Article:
Media Should Examine Self Amid Corporate Chaos, Bob Steele '69 Writes
July 12, 2002
July 12, 2002, Greencastle, Ind. - In the wake of the recent stories of alleged corporate corruption at Enron, Worldcom and other major American companies, Bob Steele, an expert on journalism ethics and diversity and a 1969 graduate of DePauw University, writes, "The media plays an important and essential watchdog role during these troubled times. Journalists must hold the powerful accountable, from the CEO to the government regulators to the lawmakers to the executive branch. At the same time, the leaders of news companies must hold themselves accountable on all the same standards that they are applying to corporate America." Steele, a senior faculty member and ethics and diversity group leader at the Poynter Institute, has authored an essay entitled, "Inside the Glass House: Time for News Companies to Examine Their Own Corporate Responsibility."
He continues, "There's a bit of the 'guys in the glass house' game going on. Those throwing stones are vulnerable to challenge. While nobody is suggesting that the shortcomings in media companies are comparable to the legal and ethical catastrophes of WorldCom or Enron, it's been clear for a good while that those running media companies -- particularly publicly held companies -- have been less than exemplary in many ways," Steele writes. "This is a most opportune time for the leaders of our journalism companies to restate their core mission of public service and to recommit to their guiding ethical principles. Now is an ideal opportunity for these media leaders to measure up to the highest leadership standards and to honor their obligations of stewardship."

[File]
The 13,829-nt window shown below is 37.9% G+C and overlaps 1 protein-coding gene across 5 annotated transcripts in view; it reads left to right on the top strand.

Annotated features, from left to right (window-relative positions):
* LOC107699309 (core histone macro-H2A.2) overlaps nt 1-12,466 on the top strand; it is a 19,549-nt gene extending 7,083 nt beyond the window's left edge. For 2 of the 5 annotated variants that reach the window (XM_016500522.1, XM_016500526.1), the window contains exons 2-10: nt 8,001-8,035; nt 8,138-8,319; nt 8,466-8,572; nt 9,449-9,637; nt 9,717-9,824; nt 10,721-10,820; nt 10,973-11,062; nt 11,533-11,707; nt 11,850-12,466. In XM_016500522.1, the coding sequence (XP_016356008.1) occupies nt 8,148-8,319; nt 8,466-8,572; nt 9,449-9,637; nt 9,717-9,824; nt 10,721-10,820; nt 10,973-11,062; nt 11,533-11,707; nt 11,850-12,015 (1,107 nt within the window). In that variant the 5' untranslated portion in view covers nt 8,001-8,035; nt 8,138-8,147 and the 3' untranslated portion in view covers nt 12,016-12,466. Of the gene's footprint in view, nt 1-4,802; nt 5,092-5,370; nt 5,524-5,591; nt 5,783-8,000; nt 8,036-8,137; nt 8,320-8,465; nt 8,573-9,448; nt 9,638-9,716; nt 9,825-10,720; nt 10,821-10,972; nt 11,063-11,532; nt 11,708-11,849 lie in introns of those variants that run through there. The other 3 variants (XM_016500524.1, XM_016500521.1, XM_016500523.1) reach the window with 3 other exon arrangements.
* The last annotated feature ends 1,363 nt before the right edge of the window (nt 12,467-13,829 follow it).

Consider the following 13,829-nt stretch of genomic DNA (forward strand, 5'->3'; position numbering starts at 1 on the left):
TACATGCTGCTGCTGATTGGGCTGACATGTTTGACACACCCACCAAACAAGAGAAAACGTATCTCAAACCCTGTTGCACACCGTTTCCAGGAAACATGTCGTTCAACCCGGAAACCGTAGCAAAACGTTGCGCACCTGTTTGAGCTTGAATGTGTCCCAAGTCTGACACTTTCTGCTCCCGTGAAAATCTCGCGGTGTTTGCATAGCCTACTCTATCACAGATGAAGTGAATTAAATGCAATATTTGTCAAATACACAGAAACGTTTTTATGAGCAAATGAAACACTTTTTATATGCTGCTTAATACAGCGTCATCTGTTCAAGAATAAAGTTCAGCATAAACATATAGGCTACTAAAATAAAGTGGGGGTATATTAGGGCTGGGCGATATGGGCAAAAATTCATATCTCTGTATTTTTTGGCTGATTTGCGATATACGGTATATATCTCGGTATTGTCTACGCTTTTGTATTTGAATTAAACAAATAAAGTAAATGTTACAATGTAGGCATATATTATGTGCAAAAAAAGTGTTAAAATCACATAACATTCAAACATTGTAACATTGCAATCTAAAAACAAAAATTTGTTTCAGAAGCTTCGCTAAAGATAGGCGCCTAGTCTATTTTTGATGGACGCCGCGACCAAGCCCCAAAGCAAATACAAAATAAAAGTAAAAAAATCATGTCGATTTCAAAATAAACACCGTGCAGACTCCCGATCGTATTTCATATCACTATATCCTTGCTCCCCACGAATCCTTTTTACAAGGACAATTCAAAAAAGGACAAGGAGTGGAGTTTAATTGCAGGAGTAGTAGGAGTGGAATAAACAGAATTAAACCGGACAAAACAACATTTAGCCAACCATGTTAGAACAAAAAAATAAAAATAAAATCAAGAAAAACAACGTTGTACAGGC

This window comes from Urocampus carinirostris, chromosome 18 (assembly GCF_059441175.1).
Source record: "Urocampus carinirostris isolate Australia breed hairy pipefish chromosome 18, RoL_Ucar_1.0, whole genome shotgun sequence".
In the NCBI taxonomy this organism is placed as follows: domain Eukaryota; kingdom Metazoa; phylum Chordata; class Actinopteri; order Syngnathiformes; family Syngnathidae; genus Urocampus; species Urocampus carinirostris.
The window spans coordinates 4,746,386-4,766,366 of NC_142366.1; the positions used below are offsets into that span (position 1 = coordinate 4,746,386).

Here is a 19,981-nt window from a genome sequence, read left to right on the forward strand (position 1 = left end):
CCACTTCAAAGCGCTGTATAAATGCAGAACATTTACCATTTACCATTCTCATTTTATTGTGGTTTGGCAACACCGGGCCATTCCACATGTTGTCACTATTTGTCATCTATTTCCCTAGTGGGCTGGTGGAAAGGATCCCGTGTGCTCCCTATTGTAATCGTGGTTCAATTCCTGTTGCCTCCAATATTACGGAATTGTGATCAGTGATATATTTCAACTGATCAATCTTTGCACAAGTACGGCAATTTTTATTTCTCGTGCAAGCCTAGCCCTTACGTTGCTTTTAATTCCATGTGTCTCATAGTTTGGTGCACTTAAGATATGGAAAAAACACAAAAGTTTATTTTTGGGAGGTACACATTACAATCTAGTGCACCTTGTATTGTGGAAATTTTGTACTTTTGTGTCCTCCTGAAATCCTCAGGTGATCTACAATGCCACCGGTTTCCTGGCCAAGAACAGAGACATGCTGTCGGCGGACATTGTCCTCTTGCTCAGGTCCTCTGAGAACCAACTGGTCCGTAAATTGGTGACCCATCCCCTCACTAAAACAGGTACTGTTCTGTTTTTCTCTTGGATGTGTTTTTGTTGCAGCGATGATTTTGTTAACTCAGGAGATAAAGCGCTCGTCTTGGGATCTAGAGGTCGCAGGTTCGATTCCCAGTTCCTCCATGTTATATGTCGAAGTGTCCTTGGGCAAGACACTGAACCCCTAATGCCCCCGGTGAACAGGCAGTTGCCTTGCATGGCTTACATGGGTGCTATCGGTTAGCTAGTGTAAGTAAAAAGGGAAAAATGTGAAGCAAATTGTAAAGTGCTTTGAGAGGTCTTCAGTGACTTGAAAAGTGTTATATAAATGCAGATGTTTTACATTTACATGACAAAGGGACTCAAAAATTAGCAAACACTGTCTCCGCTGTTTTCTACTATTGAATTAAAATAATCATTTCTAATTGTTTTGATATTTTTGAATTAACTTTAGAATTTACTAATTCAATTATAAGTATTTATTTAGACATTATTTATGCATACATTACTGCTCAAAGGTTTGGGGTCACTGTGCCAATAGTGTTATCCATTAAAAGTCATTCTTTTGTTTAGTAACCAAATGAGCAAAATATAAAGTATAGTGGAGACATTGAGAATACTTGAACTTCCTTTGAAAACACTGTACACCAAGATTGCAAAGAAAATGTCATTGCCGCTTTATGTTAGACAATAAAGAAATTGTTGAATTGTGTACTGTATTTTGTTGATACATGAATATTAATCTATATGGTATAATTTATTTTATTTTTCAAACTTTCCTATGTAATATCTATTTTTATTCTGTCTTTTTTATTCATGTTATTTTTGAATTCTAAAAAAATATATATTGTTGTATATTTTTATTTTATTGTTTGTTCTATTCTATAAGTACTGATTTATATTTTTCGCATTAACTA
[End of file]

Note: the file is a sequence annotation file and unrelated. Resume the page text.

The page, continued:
Bob Steele, who has led ethics workshops at over 50 news organizations, and worked as a reporter, executive producer and news director in the television industry, was also interviewed on last night's NBC Nightly News on the media's use of amateur videotape of police beatings, and was quoted in this recent Associated Press story on a new breakthrough that allows video and audio to be manipulated so that words can literally be put into someone's mouth.
You can read Steele's essay on the need for news organizations to examine their practices by clicking here.Back